Before going up to bed we decided to try to book a bus to Hoi An but had no luck. The guy at the front desk told us that all of the bus companies were closed for the evening and that we would have to try again in the morning before leaving for scuba.
In the morning we had a quick breakfast and again checked on the bus situation. Again we had no luck but gave the guy at the front desk our phone number so that he could text us if he managed to secure 2 tickets for the following morning’s bus. If not, we said we would walk around to some of the travel agencies to check for ourselves.
We left the hotel for the Sailing Club where we and the rest of the people on our dive boat were shuttled to the pier where we met our dive master for the day, a Vietnamese guy named Tahn. We got suited up, J.J. strapped on his GoPro camera, completed our buddy checks (I was surprised how much we remembered for not having dove in a year and a half!) and hit the open sea.
For the first 10 seconds, as with the first time I ever tried diving, I had a mini panic attack. Our first dive had us swimming through caves and despite my claustrophobia I didn’t have any trouble with this. The visibility was good and we saw lots of brightly coloured fish and coral but unfortunately no sharks, turtles or rays. Back on the boat I asked Tanh if we could expect to see any of those on our second dive and he told me that we wouldn’t because ‘anything big is killed’. Unfortunately I couldn’t understand why due to the language barrier but my best guess would be that they’re fished for.
After a lunch of chicken curry and rice and after discovering that J.J. had mistakenly thought he’d turned on his GoPro but in fact had turned it off, we took the boat to the second dive site of the day which was a reef site. We again geared up and this time made double sure the camera was on before jumping in the water. As we were descending I was unable to equalize my left ear. Stupidly I continued to descend and eventually encountered a pain so terrible that my eyes began to water inside my mask. Within 15 seconds the pain subsided, though I could feel that my ear still felt popped, but I was able to enjoy the dive.
Once back at the surface I remained unable to clear my left ear. From the Sailing Club where we were dropped off we decided to head back to the hotel to shower off the salt water. My ear was still bothering me and had begun to ache which in turn caused me to feel a bit unbalanced and nauseous. J.J. sweetly paid a visit to the Sailing Club to see if they had any recommendations and they pointed him to a nearby pharmacy where he purchased ear drops for swimmer’s ear.
Olivia, Troy and Pato had purchased a bus ticket to Hoi An for that night and since we wouldn’t be headed there until the following night we joined them while they had dinner and waited for their bus to arrive. When it was time for them to head back to their hotel to collect their bags we said our see-you-soon’s and made our way to a nearby restaurant called Lanterns that was recommended by Lonely Planet.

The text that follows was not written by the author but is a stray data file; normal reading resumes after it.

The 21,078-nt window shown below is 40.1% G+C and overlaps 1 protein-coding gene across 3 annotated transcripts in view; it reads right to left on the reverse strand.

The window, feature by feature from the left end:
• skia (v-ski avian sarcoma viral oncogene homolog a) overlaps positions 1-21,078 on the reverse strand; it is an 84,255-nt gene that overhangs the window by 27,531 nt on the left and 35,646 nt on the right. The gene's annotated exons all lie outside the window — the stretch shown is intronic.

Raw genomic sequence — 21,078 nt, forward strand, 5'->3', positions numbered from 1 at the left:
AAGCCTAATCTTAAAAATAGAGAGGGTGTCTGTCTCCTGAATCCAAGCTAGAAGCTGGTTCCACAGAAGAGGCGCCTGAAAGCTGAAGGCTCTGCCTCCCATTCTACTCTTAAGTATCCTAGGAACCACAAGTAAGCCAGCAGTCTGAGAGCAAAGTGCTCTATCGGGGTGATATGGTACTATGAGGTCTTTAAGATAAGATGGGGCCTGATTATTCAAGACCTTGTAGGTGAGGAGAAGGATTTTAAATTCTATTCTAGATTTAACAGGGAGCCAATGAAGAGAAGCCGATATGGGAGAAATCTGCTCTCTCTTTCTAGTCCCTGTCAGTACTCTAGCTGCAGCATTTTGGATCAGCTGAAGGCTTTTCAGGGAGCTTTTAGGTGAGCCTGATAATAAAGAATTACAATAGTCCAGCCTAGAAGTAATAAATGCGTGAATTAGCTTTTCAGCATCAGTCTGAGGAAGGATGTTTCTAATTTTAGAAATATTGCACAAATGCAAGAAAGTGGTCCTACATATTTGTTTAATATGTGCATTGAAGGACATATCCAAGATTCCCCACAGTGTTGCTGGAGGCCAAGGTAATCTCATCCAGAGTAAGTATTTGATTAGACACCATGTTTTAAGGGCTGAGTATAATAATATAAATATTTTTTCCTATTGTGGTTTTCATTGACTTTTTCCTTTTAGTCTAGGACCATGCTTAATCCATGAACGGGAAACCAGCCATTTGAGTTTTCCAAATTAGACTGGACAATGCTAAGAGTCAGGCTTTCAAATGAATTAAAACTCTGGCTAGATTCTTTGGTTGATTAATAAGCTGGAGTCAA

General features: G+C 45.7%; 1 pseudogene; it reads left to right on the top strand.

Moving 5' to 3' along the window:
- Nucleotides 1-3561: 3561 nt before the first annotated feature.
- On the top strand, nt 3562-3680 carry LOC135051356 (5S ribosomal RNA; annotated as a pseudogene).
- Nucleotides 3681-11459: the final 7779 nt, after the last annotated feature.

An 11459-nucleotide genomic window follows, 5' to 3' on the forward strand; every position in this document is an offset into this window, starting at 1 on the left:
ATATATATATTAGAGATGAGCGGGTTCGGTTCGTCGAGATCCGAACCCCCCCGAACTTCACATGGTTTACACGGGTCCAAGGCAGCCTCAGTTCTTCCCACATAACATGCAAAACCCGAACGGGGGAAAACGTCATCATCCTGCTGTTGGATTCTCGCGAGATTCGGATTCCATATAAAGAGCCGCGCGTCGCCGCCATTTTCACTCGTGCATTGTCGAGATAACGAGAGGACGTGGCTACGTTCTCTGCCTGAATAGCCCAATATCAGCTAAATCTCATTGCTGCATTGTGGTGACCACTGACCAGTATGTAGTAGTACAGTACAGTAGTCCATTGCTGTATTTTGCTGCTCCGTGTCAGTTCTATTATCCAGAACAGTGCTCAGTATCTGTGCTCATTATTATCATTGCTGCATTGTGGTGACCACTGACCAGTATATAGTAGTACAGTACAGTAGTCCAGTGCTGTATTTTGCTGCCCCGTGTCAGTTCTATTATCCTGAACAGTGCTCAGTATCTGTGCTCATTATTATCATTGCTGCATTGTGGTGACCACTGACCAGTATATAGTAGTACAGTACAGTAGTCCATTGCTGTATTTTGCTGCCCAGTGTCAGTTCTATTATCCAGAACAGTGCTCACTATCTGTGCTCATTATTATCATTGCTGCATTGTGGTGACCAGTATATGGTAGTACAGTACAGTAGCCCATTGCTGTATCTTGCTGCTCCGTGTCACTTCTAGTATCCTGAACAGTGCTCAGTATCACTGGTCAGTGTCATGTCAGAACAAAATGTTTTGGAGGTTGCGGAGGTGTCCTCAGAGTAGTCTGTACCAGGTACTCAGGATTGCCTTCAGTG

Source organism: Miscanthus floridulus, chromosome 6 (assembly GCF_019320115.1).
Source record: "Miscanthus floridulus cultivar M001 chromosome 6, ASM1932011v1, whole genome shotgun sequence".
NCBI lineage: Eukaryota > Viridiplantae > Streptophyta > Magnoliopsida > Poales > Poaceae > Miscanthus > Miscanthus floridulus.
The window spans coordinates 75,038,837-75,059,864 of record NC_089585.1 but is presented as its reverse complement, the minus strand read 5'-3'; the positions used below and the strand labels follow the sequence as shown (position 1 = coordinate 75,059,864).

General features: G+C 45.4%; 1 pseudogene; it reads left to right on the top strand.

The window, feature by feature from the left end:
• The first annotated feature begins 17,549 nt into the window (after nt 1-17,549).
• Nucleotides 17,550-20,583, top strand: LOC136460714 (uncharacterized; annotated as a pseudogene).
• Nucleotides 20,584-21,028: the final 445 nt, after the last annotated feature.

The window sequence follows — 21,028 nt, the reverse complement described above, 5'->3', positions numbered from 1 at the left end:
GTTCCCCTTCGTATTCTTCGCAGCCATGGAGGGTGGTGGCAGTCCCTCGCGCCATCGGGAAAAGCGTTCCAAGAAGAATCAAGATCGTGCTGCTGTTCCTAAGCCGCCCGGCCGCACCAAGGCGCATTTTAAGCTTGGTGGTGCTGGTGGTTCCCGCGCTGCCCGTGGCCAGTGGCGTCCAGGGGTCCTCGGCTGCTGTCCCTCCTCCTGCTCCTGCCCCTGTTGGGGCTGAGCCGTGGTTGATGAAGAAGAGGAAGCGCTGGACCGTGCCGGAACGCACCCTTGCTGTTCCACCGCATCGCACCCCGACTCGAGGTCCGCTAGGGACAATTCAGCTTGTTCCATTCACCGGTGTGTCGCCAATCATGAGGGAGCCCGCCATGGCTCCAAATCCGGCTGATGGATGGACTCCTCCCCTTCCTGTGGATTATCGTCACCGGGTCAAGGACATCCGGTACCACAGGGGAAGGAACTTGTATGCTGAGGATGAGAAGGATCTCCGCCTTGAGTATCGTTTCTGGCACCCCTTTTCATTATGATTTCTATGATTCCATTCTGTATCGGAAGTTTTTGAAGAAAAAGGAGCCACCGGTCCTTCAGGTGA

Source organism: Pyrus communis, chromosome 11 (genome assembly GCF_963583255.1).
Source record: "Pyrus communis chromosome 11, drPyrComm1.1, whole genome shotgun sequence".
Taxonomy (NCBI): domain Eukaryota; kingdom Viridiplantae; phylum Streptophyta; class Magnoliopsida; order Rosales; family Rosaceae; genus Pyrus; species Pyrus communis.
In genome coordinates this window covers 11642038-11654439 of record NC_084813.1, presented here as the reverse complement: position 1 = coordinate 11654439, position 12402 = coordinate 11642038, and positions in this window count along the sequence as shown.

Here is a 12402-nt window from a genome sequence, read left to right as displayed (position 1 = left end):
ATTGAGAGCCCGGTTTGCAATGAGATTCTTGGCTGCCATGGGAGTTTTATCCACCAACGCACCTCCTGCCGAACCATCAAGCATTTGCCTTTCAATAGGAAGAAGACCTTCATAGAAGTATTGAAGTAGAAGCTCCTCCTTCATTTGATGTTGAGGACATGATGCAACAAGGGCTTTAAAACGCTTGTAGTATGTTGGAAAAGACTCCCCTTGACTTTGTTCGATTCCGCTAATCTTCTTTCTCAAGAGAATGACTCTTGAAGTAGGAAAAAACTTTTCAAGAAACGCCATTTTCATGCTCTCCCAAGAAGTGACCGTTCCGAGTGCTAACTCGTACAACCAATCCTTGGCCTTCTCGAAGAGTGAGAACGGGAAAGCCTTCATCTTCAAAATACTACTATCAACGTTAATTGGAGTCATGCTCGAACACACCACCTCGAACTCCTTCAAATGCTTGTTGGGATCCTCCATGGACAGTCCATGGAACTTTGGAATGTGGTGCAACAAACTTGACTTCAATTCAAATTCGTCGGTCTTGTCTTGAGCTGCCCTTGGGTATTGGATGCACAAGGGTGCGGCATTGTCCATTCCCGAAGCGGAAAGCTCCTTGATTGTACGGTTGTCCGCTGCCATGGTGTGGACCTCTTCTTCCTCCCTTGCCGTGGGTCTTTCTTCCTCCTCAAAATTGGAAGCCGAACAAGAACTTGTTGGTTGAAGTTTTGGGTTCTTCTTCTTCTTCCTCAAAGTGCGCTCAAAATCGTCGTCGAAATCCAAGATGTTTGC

After dinner we visited a hostel called Backpackers where we were able to book a sleeper bus ticket to take us to Hoi An the following evening. We headed back to our hotel where I used the swimmer’s ear drops and in the morning I felt much better but still not 100%.
After breakfast at the hotel we packed up and checked out of our hotel, locking our bags together in the lobby where we would leave them until it was time for us to catch the bus to Hoi An. We decided to take a walk around since we’d spent little time in town during the days and were surprised to run into Olivia, Troy and Pato. Apparently the hotel had received a message the day before that they wouldn’t be able to get on the bus but had never passed it along to them. Instead they were told they’d have to take the bus the same night as us.
After agreeing to meet for dinner and to wait for the bus together J.J. and I headed to the restaurant at the Sailing Club located right on the beach. We had drinks (club soda and fresh fruit juice) and took advantage of the free wifi that was offered there until it was time to go back to our hotel. There we were able to use the staff shower before going to Backpackers to meet Olivia, Troy and Pato for dinner.
J.J. and I were picked up first and Olivia, Troy and Pato were told they were on a different bus. We wished them luck in getting to Hoi An and told them to send us a Facebook message to let us know if they had successfully made it. J.J. and I boarded the bus and found our seats. Instead of the individual lay down seats we were at the very back of the bus in a tight row of 5 lay down seats. Luckily we had the window and the seat next to it and not the middle seat which is the worst seat on the bus. We settled in for the 11-hour journey, but first a 1-hour stop for seemingly no reason about 5 minutes away from where we were picked up.